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Russell Vasseur on

I believe there is a lot of merit in the idea – but for reasons touched on by the author, there will be issues unless your employer and colleagues both support it. Client expectations will also dictate if this will be a good fit, but of greater importance is the “operating health” of the office. If workloads are unrealistic, or if management hasn’t been providing adequate direction, training, and oversight, the resulting workplace and client issues preclude the ability to allow staff to take a day off, because a system stressed to the limit has no elasticity to accommodate what might otherwise be a very beneficial and healthy model. Such was the case with my previous employer. Unless management was willing (and had executive support) to adjust their staffing complement to lower workloads and provide coverage for these regular absences, these “departments on the edge” might implode under the added strain. The irony here is that the suggested model’s intent is to help with employee stress and job satisfaction, could never be implemented in those offices that might need it the most.

Patrick on

Working 4 days when everyone else is working 5 doesn’t make much sense. The 5 day workers aren’t working harder to produce their work in 4 days. So the 4 day worker must catch up after the fact. A 4 day work week would only work if all work force were to adopt it and efficiently produce their projects in a 4 day timeline.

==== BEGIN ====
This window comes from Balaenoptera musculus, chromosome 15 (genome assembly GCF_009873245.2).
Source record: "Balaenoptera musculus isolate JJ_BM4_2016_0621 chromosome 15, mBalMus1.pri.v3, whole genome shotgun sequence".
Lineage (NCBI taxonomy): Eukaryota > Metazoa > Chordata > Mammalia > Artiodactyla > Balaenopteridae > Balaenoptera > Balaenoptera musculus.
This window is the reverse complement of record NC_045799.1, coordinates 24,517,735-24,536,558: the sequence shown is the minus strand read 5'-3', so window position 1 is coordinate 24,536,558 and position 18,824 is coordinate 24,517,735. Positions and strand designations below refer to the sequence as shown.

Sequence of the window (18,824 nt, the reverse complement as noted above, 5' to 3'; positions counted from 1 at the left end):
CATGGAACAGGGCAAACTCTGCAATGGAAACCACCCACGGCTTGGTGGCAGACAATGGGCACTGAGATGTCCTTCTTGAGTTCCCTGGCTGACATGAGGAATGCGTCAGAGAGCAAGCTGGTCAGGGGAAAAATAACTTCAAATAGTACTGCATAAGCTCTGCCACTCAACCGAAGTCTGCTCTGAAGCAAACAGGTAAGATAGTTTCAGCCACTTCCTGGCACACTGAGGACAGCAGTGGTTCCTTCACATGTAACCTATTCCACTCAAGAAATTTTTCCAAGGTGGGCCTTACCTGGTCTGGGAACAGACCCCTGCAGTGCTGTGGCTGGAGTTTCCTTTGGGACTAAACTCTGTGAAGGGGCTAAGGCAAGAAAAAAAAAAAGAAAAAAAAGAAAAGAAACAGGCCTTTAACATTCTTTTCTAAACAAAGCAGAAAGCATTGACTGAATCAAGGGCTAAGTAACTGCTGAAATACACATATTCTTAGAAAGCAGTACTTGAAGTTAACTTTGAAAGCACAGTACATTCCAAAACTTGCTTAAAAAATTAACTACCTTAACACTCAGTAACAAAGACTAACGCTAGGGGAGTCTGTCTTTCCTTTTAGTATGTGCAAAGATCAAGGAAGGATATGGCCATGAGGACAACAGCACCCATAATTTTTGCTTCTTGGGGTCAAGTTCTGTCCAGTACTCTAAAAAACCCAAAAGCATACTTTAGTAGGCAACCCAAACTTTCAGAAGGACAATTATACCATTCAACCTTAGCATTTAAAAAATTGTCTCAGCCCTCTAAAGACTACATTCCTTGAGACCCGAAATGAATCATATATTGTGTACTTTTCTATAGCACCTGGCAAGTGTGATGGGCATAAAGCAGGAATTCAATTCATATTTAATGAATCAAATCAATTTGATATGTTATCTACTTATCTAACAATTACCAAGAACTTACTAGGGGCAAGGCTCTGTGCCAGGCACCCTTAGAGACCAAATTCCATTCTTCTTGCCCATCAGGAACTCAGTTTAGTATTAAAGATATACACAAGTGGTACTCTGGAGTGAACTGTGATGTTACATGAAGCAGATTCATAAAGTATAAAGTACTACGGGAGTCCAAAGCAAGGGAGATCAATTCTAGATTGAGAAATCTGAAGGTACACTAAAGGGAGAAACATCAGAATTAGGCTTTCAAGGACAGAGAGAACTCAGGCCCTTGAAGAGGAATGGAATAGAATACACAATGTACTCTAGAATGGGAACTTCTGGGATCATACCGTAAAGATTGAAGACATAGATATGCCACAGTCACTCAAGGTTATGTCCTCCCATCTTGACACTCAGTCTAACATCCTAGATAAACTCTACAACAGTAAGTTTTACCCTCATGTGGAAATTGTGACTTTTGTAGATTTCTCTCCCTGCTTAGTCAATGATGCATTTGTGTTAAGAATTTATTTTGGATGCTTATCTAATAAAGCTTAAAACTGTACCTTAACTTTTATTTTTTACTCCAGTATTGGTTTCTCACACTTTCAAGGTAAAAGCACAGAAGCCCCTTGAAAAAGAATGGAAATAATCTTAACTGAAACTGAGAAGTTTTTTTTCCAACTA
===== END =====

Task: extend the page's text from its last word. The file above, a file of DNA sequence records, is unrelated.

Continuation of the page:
John S. Boone on

    Well Patrick , there was a time not so long ago that a 6 day , 12 hours a day work week was the norm.

John Lui on

You may have heard about Carlos Slim’s (the Brazilian mogul who’s also happened to be the world’s second wealthiest person) recent argument for a 3-day work week and at the same time extend retirement age to 70. He felt this would create a true work-life balance if the entire world would come to terms and adopt this. The catch being each work day would last no less than 11 hours. As it now is, there are jobs that run on flexible work-week. For example, here in Hong Kong, firemen work on shifts that call for one 24-hour day and then followed by two days off. But when we talk about global commerce, the key is for synchronous-action so that there is continuity – after all, business never sleeps (sorry for stealing a commercial expression from Citibank)…..

debt debs on

I am trying the four at summer work week now. Since I am taking Mondays off as a vacation day, I am doing my best to not work extra the other days, thereby squeezing a full week’s work into four days. I would consider working 3 10 hour days + 1 7.5 hr day on Friday to work a four day work week permanently if my employer would be amenable.

John S. Boone on

.” As many of us know, a
three-day weekend can be wonderful, but the four days afterwards are often a mad scramble to make up for the lost time””well, if the employer hired someone to work that extra day you had off ,there would be no problem ,would there ? The thing about long weekends is everybody is off during those 3 days.